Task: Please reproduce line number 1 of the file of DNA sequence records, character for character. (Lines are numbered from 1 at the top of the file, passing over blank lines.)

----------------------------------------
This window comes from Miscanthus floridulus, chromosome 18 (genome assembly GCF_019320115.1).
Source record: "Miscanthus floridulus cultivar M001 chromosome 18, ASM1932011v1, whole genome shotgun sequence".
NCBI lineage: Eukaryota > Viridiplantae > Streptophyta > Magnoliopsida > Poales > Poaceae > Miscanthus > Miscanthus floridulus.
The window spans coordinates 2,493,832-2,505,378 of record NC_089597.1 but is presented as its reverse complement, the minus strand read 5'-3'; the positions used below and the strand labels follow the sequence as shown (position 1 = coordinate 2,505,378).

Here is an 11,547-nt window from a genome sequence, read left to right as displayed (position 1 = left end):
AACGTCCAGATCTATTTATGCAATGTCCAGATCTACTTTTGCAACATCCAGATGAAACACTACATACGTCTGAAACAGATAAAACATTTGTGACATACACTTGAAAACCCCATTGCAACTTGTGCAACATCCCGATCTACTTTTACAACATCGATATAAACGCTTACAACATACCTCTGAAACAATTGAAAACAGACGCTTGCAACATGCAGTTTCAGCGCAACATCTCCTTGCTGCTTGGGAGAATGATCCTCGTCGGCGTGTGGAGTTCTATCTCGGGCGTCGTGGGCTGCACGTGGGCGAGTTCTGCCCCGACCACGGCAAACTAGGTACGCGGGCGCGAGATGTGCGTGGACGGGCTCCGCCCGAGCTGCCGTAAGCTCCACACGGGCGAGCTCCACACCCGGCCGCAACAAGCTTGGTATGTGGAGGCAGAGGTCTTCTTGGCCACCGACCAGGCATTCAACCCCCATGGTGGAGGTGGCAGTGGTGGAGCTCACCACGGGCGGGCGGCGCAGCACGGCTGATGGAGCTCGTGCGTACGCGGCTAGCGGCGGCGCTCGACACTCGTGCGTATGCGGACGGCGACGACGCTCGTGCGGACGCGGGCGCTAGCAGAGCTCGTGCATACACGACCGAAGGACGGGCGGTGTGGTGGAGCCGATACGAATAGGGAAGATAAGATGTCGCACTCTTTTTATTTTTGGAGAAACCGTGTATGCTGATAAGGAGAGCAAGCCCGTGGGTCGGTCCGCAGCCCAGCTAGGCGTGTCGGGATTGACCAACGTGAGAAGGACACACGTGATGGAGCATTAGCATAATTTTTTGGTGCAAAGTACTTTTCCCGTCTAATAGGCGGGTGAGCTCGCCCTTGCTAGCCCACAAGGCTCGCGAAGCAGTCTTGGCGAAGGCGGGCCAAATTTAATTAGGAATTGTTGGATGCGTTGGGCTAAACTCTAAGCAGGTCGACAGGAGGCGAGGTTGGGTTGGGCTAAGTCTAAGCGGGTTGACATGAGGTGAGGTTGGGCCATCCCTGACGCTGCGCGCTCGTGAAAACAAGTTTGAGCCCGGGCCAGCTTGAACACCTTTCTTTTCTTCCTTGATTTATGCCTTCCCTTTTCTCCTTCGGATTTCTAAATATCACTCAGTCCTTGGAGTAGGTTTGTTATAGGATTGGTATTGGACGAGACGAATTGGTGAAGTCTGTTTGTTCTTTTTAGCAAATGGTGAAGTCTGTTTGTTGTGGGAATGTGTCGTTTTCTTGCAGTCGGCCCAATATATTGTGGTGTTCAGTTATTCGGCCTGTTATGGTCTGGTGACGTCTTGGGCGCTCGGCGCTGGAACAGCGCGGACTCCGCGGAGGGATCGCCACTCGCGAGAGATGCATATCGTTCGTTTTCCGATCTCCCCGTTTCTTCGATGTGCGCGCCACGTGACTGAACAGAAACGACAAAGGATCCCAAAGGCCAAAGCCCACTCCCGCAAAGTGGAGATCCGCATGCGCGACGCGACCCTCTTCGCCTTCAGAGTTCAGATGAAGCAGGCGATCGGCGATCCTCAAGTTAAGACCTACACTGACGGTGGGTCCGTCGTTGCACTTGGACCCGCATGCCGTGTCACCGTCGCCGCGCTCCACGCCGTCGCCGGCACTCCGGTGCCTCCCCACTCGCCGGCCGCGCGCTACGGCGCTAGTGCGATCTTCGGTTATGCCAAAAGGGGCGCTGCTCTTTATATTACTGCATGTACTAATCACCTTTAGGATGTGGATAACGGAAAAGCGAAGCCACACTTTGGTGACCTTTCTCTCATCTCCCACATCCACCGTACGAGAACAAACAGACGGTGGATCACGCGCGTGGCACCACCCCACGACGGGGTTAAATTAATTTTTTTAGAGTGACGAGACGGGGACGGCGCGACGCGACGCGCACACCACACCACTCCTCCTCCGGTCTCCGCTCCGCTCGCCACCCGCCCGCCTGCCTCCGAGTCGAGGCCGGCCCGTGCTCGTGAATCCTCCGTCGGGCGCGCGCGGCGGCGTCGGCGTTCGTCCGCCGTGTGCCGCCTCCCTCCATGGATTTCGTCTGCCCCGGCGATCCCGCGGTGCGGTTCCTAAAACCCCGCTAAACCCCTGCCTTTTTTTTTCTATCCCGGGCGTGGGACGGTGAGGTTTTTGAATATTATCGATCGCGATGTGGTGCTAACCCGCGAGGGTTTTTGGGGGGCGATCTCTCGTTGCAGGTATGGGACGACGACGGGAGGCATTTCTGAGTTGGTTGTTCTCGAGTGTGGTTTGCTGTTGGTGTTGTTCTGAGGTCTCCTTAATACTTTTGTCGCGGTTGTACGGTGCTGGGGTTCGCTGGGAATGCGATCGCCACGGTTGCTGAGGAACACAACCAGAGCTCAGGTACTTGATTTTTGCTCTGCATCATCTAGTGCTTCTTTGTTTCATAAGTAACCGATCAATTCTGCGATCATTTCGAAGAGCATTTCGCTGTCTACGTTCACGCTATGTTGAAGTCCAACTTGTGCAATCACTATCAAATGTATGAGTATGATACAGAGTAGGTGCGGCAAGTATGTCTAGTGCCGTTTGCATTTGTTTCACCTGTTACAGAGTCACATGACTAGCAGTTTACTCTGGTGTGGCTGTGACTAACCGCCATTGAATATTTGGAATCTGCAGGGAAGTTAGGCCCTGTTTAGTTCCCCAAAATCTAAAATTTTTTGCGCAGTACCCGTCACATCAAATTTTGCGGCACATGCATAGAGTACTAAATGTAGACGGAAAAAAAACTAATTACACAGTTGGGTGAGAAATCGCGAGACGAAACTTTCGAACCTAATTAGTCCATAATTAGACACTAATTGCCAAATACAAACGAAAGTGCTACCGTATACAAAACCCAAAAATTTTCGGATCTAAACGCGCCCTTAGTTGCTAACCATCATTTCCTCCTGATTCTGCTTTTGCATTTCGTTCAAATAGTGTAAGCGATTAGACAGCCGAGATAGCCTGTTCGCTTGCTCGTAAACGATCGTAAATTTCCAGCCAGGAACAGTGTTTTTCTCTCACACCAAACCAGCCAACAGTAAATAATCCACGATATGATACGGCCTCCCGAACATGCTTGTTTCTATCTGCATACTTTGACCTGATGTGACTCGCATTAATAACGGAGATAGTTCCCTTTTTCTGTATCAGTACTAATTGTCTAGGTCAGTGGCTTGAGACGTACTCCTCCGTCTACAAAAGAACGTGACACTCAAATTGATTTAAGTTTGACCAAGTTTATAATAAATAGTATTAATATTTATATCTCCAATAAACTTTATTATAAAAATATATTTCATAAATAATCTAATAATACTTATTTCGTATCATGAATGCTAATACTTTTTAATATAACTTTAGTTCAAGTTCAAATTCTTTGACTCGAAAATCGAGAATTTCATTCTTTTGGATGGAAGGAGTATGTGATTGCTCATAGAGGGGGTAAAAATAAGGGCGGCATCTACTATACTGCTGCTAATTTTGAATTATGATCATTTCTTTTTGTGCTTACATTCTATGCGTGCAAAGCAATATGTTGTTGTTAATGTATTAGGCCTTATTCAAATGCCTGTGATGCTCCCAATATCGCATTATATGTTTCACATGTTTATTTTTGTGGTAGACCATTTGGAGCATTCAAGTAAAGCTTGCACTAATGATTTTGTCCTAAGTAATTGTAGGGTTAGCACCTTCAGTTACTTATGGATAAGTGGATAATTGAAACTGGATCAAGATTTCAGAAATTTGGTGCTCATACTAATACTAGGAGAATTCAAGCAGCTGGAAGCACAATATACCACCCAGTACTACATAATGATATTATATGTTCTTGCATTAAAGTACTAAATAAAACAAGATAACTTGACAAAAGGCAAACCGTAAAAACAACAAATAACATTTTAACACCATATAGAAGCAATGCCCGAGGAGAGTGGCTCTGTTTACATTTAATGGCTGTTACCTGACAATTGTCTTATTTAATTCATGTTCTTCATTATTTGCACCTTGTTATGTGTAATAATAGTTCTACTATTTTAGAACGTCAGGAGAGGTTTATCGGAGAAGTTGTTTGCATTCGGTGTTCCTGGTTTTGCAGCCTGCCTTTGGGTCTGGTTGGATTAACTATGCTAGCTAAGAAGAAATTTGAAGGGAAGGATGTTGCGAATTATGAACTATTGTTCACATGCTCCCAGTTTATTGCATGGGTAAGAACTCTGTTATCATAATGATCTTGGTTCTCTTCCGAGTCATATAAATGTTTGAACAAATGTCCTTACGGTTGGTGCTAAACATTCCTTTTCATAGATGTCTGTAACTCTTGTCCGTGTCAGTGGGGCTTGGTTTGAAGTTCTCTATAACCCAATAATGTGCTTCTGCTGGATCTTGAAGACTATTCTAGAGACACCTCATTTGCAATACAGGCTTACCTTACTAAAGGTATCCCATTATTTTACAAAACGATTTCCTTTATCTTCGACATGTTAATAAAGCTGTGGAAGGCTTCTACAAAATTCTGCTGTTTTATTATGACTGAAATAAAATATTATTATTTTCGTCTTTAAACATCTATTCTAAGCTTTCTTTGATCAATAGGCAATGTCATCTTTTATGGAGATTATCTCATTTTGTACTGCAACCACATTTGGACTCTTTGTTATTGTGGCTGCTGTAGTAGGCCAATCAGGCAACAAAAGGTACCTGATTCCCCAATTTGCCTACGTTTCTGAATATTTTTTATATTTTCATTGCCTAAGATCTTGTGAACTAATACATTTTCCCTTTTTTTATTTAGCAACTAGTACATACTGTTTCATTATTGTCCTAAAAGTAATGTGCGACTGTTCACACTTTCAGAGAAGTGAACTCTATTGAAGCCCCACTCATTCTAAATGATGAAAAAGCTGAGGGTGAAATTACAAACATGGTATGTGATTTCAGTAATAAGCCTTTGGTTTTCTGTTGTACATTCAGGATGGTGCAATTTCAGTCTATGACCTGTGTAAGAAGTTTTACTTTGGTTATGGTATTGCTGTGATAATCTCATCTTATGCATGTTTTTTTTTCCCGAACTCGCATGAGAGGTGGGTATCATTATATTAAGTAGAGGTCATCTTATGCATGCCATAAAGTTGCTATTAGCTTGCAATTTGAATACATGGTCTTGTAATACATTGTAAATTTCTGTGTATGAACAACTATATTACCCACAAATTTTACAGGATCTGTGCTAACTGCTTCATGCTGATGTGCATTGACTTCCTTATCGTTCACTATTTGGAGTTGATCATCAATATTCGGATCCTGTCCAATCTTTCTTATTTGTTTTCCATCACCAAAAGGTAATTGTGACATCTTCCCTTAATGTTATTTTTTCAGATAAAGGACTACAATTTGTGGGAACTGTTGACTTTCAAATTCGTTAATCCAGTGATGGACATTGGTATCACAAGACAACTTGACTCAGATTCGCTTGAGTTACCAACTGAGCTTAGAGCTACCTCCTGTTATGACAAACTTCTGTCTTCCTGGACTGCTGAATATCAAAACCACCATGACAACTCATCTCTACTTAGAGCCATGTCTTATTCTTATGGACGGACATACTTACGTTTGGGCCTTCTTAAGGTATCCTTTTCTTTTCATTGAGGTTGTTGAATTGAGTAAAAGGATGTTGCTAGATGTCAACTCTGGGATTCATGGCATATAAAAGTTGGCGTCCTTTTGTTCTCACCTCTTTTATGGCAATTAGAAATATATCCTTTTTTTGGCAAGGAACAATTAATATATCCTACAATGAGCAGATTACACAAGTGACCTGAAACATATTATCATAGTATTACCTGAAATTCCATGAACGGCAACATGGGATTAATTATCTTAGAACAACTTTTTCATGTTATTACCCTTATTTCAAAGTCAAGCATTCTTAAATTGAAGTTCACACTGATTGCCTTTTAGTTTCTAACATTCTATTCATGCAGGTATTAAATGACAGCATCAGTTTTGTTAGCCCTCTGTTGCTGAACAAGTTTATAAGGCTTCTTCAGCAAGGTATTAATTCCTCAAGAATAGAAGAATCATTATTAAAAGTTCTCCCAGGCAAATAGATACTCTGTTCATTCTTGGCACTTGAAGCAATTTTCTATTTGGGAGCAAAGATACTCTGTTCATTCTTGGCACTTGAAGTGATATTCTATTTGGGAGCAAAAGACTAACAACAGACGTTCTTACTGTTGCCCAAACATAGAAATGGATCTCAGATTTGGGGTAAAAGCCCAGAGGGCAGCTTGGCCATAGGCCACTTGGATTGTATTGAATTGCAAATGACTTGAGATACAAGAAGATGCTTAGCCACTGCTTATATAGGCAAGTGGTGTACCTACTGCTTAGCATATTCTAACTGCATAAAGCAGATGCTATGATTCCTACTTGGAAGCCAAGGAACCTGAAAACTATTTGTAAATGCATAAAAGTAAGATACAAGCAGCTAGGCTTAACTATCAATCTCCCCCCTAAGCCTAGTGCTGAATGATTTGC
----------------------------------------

This window comes from Miscanthus floridulus, chromosome 18 (genome assembly GCF_019320115.1).